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12/6/2004 | 2 MINUTE READ

Developing A Safer Way To Machine Magnesium

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Machining magnesium is risky business, as the chips and dust generated are flammable. A research consortium has developed a novel way to extract magnesium particles out of the machine by vacuuming them through a hollow tool and spindle during machining.

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Internal Chip Extraction System Video: This online video shows an example of this internal chip extraction process.


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Machining magnesium parts is risky business. The small chips and fine dust generated during cutting are highly flammable and pose a serious fire risk if not properly handled. These particles are commonly removed from the machine tool by means of a vacuum extraction system, in some cases using a hood mounted near the cutting tool to collect particles as soon as they are produced. Dry machining or use of minimum quantity lubrication (MQL) in conjunction with this extraction method allow chips to be recycled and can eliminate secondary part cleaning operations. However, auxiliary collection devices hamper both tool changes and machine high speed movements.

The use of oil-based coolants reduces, but doesn’t eliminate, the fire risk. In addition, the magnesium particles mixed in oil can’t be recycled, and the machined parts would require extensive cleaning to remove oil residue.

Spain’s IDEKO research institute, part of the Danobat Group, has recently concluded a multi-company R&D project that aimed to develop a safer method of high speed magnesium machining. The result is a novel system of extracting magnesium particles by vacuuming them through a hollow cutting tool and spindle, and into a collection container. Think in terms of through-spindle coolant delivery in reverse.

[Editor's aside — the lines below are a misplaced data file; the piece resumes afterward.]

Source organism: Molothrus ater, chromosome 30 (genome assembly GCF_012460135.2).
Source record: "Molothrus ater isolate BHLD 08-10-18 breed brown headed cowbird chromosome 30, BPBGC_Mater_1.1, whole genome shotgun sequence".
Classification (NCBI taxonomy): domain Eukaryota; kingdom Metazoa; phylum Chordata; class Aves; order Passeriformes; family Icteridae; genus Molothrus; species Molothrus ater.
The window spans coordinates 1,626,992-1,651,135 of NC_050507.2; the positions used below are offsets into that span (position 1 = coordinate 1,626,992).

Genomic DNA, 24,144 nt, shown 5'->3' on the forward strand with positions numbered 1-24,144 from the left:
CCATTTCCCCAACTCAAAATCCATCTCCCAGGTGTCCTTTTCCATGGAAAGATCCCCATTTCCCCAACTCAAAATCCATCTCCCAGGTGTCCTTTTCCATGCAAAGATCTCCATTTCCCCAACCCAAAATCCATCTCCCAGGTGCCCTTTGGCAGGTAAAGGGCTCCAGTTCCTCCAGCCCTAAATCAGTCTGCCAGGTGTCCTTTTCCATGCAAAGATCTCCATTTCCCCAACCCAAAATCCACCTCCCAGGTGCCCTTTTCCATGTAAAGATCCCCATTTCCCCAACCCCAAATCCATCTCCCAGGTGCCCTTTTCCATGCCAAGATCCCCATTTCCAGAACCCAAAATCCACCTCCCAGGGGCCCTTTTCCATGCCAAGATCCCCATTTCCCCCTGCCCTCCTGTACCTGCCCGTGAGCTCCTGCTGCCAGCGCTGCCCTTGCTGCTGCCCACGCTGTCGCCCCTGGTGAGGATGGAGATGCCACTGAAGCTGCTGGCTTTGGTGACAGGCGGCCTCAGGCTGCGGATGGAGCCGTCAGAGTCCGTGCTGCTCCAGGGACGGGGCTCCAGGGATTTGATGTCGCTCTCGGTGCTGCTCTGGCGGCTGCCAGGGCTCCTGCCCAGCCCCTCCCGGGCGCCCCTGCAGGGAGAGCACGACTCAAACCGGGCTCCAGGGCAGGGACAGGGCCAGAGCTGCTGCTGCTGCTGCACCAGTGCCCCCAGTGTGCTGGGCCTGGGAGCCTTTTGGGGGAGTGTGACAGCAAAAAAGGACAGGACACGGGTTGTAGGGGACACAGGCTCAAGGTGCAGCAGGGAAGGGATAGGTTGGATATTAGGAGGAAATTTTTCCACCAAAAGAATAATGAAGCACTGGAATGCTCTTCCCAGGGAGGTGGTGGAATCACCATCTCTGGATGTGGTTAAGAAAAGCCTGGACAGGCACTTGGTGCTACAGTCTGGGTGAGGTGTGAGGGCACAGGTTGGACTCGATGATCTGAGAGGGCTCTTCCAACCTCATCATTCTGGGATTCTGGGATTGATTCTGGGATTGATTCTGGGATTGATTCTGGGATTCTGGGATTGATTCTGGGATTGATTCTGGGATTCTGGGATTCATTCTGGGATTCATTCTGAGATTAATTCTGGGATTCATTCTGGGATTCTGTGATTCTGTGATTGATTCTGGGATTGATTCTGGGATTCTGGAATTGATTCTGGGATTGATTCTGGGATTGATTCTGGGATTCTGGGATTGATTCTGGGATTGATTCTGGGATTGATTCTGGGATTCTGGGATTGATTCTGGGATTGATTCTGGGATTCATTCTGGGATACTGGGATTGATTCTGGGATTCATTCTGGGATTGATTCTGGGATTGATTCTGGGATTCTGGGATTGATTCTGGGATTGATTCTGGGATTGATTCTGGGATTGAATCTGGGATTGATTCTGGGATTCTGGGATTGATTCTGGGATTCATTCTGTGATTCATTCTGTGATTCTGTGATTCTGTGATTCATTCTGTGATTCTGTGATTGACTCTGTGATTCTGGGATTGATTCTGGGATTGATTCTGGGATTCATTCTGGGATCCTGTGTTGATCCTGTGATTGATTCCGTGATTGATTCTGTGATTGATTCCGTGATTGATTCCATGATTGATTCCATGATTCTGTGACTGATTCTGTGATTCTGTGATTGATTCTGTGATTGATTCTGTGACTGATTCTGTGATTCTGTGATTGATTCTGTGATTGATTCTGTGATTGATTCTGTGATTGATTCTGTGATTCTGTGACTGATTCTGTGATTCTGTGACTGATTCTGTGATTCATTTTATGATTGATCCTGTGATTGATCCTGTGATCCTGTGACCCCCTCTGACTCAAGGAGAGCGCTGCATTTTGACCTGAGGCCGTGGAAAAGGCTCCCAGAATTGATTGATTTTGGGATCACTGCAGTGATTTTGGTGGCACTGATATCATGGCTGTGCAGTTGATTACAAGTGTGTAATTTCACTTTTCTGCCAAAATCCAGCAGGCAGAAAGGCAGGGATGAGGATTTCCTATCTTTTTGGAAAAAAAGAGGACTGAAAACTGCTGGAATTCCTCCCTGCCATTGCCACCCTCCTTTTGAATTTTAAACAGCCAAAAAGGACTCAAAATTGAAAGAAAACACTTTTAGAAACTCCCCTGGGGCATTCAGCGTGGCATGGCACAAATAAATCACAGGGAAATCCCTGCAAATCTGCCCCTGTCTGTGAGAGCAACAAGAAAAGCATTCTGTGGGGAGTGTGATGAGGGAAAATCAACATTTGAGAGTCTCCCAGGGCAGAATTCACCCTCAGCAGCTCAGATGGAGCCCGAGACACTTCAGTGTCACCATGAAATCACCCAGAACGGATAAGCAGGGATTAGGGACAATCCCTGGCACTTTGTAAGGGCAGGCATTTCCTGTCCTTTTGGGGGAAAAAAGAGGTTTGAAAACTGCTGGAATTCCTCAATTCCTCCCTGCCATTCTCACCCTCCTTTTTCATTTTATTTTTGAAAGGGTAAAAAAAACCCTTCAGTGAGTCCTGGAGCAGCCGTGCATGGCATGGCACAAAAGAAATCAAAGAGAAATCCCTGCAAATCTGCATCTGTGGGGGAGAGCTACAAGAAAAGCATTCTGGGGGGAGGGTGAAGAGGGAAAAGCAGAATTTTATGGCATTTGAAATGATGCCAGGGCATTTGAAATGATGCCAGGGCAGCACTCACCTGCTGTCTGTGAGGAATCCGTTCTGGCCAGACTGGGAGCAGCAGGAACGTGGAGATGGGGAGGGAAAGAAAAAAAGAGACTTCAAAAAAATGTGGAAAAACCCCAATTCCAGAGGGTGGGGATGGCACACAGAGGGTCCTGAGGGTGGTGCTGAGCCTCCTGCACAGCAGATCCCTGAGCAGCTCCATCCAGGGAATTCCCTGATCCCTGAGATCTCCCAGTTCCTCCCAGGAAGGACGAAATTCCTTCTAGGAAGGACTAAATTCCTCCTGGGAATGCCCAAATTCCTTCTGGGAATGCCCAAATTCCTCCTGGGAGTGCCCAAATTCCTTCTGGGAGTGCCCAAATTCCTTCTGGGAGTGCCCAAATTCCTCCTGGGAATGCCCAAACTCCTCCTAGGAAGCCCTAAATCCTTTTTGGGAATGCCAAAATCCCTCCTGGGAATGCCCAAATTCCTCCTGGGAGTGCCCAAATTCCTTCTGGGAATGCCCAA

The key components in this system are cutting tool, tool holder and spindle. The tools have hollow shafts and carbide cutting tips with special geometries. A circular interpolating tool motion facilitates chip collection for the end mill tool version, as this yields smaller chips that are less likely to clog the flow through the system. Some tools also integrate a chip breaker to create even smaller, lighter chips. The system uses an HSK toolholder interface that is modified to prevent chip jams, and a through-coolant-type draw bar that is similarly tailored for optimal flow in reverse. (See online video above that shows an end mill pocket milling valve reliefs in the top of a piston.)

IDEKO determined that the system provides an average chip extraction rate of 95 percent for magnesium chips. Additional testing is being performed to verify system applicability for machining aluminum alloys. The key for use with non-magnesium materials is to generate chips that are small enough to be easily transported through the tool and the system’s other internal passages.

IDEKO estimates that this system will be commercially available by the end of the year. As environmental and safety regulations become more stringent, the system’s potential benefits become clear.